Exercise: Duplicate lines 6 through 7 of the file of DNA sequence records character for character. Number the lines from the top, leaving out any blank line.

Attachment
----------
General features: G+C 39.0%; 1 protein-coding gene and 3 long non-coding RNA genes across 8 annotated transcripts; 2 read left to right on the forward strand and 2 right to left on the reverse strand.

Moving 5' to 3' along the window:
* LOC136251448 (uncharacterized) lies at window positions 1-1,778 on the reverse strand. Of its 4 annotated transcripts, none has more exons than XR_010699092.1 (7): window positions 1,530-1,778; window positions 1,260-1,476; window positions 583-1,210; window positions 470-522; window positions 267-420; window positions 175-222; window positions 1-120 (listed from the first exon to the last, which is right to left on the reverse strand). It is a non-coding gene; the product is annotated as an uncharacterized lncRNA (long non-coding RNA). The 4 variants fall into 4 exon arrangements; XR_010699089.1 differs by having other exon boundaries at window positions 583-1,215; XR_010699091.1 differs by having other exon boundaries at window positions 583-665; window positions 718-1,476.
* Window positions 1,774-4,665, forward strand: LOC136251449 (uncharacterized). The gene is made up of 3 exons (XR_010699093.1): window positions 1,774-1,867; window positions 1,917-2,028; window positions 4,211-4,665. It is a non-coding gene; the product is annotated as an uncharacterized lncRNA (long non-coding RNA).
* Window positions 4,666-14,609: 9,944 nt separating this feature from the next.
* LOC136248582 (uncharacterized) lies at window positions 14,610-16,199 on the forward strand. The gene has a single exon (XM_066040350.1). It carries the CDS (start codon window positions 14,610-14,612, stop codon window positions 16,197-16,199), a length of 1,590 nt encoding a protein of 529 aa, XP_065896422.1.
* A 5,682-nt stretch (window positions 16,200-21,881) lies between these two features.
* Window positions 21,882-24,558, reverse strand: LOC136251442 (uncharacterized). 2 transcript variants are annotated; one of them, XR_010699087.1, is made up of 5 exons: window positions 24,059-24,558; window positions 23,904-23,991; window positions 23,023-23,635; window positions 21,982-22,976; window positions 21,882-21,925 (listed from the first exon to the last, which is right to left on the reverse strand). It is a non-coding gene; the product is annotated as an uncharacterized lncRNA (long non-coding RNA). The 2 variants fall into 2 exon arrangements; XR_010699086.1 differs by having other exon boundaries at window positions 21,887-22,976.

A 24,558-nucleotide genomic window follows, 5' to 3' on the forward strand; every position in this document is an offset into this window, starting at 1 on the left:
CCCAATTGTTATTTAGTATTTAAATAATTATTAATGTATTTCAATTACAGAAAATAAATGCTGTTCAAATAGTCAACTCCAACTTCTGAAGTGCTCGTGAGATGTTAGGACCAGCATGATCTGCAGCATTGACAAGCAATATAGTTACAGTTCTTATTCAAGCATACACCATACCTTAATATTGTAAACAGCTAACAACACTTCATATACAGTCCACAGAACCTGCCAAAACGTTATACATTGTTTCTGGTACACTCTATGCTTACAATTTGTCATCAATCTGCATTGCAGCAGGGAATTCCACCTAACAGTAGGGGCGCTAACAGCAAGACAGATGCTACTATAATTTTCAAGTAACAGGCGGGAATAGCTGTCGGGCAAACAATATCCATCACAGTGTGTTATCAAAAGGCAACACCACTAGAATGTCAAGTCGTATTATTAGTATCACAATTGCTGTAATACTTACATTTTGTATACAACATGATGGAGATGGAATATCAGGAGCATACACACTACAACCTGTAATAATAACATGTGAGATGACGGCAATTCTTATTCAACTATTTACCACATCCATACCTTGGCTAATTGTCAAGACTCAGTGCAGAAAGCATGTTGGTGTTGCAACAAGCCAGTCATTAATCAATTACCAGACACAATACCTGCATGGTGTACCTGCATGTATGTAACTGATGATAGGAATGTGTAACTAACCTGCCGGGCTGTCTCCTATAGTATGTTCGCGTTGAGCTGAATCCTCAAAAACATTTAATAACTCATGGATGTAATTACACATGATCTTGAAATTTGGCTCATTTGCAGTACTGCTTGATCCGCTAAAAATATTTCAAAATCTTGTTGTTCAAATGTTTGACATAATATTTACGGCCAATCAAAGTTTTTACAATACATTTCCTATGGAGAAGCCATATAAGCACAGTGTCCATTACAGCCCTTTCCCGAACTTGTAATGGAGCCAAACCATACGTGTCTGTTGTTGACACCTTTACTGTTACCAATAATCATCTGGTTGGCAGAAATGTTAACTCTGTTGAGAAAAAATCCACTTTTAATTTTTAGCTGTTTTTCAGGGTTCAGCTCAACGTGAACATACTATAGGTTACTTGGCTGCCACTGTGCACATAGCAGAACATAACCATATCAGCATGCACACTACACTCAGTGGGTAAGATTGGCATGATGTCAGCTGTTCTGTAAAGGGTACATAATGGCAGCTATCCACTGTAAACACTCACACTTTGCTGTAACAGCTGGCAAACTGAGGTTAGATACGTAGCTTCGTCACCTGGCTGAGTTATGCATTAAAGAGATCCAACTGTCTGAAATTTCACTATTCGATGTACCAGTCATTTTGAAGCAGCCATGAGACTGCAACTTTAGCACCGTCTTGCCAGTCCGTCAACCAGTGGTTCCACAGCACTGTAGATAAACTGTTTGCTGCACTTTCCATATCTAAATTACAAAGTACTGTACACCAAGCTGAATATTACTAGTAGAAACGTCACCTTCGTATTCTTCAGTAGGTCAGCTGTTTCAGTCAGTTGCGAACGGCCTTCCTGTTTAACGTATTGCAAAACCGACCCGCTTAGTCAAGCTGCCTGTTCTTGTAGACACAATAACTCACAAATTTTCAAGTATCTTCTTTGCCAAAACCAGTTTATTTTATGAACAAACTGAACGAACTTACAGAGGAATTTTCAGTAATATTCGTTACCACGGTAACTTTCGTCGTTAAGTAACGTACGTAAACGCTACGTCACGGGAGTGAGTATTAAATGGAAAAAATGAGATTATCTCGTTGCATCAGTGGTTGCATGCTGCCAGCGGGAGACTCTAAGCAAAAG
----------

* LOC136248582 (uncharacterized) lies at window positions 14,610-16,199 on the forward strand. The gene has a single exon (XM_066040350.1). It carries the CDS (start codon window positions 14,610-14,612, stop codon window positions 16,197-16,199), a length of 1,590 nt encoding a protein of 529 aa, XP_065896422.1.
* A 5,682-nt stretch (window positions 16,200-21,881) lies between these two features.